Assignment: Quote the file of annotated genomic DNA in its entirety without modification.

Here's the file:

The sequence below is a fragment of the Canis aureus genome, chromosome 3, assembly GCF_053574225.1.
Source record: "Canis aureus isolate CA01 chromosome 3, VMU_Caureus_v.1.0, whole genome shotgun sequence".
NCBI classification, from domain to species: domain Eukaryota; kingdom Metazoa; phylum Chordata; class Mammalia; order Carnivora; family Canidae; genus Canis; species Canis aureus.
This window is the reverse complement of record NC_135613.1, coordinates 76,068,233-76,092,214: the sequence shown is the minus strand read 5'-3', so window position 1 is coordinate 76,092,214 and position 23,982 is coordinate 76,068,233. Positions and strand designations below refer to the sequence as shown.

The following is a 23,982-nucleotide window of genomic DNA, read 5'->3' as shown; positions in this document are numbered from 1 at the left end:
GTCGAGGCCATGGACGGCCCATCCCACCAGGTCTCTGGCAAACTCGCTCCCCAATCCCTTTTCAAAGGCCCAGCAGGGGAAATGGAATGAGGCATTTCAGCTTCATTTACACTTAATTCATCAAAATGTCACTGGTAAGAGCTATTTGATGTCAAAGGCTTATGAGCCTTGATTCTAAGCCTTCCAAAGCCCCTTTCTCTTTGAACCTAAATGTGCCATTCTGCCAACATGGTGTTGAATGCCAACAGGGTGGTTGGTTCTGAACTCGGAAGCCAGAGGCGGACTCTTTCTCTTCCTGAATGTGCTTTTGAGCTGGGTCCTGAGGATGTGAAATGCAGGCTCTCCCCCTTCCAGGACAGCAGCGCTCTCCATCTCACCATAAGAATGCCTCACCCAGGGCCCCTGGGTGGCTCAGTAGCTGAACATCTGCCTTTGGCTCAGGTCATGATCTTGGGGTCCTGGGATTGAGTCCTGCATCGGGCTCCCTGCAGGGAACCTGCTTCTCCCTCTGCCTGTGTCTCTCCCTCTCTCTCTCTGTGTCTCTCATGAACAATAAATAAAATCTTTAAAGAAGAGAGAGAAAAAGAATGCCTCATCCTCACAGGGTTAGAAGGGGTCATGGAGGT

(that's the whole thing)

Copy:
The sequence below is a fragment of the Canis aureus genome, chromosome 3, assembly GCF_053574225.1.
Source record: "Canis aureus isolate CA01 chromosome 3, VMU_Caureus_v.1.0, whole genome shotgun sequence".
NCBI classification, from domain to species: domain Eukaryota; kingdom Metazoa; phylum Chordata; class Mammalia; order Carnivora; family Canidae; genus Canis; species Canis aureus.
This window is the reverse complement of record NC_135613.1, coordinates 76,068,233-76,092,214: the sequence shown is the minus strand read 5'-3', so window position 1 is coordinate 76,092,214 and position 23,982 is coordinate 76,068,233. Positions and strand designations below refer to the sequence as shown.

The following is a 23,982-nucleotide window of genomic DNA, read 5'->3' as shown; positions in this document are numbered from 1 at the left end:
GTCGAGGCCATGGACGGCCCATCCCACCAGGTCTCTGGCAAACTCGCTCCCCAATCCCTTTTCAAAGGCCCAGCAGGGGAAATGGAATGAGGCATTTCAGCTTCATTTACACTTAATTCATCAAAATGTCACTGGTAAGAGCTATTTGATGTCAAAGGCTTATGAGCCTTGATTCTAAGCCTTCCAAAGCCCCTTTCTCTTTGAACCTAAATGTGCCATTCTGCCAACATGGTGTTGAATGCCAACAGGGTGGTTGGTTCTGAACTCGGAAGCCAGAGGCGGACTCTTTCTCTTCCTGAATGTGCTTTTGAGCTGGGTCCTGAGGATGTGAAATGCAGGCTCTCCCCCTTCCAGGACAGCAGCGCTCTCCATCTCACCATAAGAATGCCTCACCCAGGGCCCCTGGGTGGCTCAGTAGCTGAACATCTGCCTTTGGCTCAGGTCATGATCTTGGGGTCCTGGGATTGAGTCCTGCATCGGGCTCCCTGCAGGGAACCTGCTTCTCCCTCTGCCTGTGTCTCTCCCTCTCTCTCTCTGTGTCTCTCATGAACAATAAATAAAATCTTTAAAGAAGAGAGAGAAAAAGAATGCCTCATCCTCACAGGGTTAGAAGGGGTCATGGAGGT